Falling land and livestock prices have hit the state-owned farmer Landcorp – known as Pāmu – in the financial year to 30 June.
Houpapa is also the chair of the Federation of Maori Authorities (FOMA), a collective with an asset base of $8 billion in primary industries, energy, tourism and other commercial interests.
She is also chair of the Te Uranga B2 Incorporation with major farming interests – dairying and sheep and beef – in the central North Island, and she is a director of other companies – Maori and pakeha. Houpapa was in 2012 named one of the ten most influential women in New Zealand agribusiness.
She told Dairy News her Landcorp appointment confirms that the direction of the state-owned business was supported by the shareholder – the Government.
She says chairing Landcorp is exciting, with the implementation of its new strategy focus on the core business and a diversification which includes sheep milking.
“We are seeing a different face of Landcorp – a more focused and strategic face. Our board and team are focused on how we can transform NZ farming.
“Landcorp’s focus is predominantly on how we do business and drilling down to make sure we do the fundamentals right. Then we can look at doing innovative work on genetics, added value add and the value chain. For example, we are working with NZ Light Leathers, Merino NZ and other industry partners. More recently Landcorp has focused on how it can partner with iwi and Maori authorities.”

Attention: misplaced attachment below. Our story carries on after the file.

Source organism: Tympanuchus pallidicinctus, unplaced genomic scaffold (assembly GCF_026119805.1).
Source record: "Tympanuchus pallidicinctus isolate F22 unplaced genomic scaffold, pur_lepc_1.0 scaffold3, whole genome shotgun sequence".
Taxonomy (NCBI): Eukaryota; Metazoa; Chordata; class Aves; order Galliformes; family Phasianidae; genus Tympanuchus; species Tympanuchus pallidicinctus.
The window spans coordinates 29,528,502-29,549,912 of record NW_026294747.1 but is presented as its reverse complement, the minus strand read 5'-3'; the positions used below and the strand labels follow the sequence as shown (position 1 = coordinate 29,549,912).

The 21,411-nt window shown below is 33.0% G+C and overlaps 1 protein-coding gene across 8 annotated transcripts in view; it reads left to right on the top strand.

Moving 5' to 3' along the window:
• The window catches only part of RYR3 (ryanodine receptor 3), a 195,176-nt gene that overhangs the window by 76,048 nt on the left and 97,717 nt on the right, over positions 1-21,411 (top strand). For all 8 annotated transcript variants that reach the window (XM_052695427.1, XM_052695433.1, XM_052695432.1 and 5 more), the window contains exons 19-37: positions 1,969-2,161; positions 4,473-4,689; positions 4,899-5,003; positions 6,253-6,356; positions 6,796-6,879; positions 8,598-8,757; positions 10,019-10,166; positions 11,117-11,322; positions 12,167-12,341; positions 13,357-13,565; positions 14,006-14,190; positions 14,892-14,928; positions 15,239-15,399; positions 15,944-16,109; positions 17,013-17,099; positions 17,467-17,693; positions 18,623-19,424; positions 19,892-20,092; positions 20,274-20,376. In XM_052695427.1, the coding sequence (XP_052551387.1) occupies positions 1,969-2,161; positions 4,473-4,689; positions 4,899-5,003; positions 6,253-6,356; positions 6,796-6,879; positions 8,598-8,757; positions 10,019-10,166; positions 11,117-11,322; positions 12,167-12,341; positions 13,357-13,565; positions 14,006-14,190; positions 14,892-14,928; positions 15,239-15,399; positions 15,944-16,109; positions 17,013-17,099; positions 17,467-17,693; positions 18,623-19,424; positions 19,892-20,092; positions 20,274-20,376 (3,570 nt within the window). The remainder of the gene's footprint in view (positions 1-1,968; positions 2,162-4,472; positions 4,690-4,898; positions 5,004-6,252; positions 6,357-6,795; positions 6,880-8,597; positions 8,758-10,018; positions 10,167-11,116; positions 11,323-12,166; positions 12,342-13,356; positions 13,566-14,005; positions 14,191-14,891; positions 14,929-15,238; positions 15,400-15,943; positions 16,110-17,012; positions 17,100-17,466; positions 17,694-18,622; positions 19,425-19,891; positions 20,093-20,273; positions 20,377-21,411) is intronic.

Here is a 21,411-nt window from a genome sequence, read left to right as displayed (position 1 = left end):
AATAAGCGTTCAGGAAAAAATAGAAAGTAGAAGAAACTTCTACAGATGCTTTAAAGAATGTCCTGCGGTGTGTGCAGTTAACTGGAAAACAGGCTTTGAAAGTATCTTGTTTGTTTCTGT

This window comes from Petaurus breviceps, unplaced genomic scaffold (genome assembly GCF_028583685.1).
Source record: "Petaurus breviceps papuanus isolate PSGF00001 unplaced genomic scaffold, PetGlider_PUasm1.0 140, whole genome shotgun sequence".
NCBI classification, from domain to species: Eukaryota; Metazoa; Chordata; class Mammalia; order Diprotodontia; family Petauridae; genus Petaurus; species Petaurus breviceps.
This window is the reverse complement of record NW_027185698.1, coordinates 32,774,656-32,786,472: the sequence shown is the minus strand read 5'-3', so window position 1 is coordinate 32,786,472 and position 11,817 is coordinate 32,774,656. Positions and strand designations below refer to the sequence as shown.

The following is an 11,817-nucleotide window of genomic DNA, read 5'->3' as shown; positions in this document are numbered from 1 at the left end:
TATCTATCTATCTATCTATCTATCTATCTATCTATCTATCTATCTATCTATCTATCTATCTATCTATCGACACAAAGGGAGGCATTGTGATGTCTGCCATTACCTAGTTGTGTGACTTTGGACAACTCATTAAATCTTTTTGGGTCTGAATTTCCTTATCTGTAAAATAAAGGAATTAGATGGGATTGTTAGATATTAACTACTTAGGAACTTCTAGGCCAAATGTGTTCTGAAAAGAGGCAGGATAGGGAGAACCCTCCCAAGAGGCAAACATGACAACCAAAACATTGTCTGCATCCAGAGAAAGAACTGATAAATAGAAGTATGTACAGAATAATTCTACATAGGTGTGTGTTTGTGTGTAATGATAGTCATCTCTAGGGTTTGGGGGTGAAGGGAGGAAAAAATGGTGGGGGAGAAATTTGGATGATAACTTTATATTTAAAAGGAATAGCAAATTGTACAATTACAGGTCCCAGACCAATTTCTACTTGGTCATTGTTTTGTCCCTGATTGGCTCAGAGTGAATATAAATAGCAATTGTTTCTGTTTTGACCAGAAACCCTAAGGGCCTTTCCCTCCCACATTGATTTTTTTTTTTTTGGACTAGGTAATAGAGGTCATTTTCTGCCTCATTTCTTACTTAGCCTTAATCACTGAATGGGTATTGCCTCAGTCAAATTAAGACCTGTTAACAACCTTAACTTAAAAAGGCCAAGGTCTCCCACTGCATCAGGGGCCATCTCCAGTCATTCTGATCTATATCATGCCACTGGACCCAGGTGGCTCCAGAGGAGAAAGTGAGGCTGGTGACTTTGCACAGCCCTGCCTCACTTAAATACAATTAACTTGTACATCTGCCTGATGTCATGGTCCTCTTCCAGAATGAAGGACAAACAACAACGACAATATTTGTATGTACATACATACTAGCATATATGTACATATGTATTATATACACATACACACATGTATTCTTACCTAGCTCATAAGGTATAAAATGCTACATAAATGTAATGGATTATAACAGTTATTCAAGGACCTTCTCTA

Houpapa says in dairying Landcorp is looking hard at how it farms – milk production and its environmental footprint. Its commitments with business partners in dairying will roll through over time.
Houpapa is regarded as a highly influential and respected business person and leader with a great understanding of agribusiness.
“The experience I bring as a Maori and a mainstream farmer is [combines knowing] who we are and where we are going – as Landcorp and as a New Zealand agribusiness. We have the ability to capitalise to positively leverage Maori farming into the mainstream. Landcorp is a great vehicle to help facilitate that.”
Meanwhile former Invercargill MP and farmer Eric Roy has been appointed to Landcorp board.
Roy spent ten years in Southland as an electorate and list MP for the National Party. He retired from Parliament last year.
He has long been involved in the primary sector and now farms two properties in Te Anau and leases a holding in the Hokonui Hills.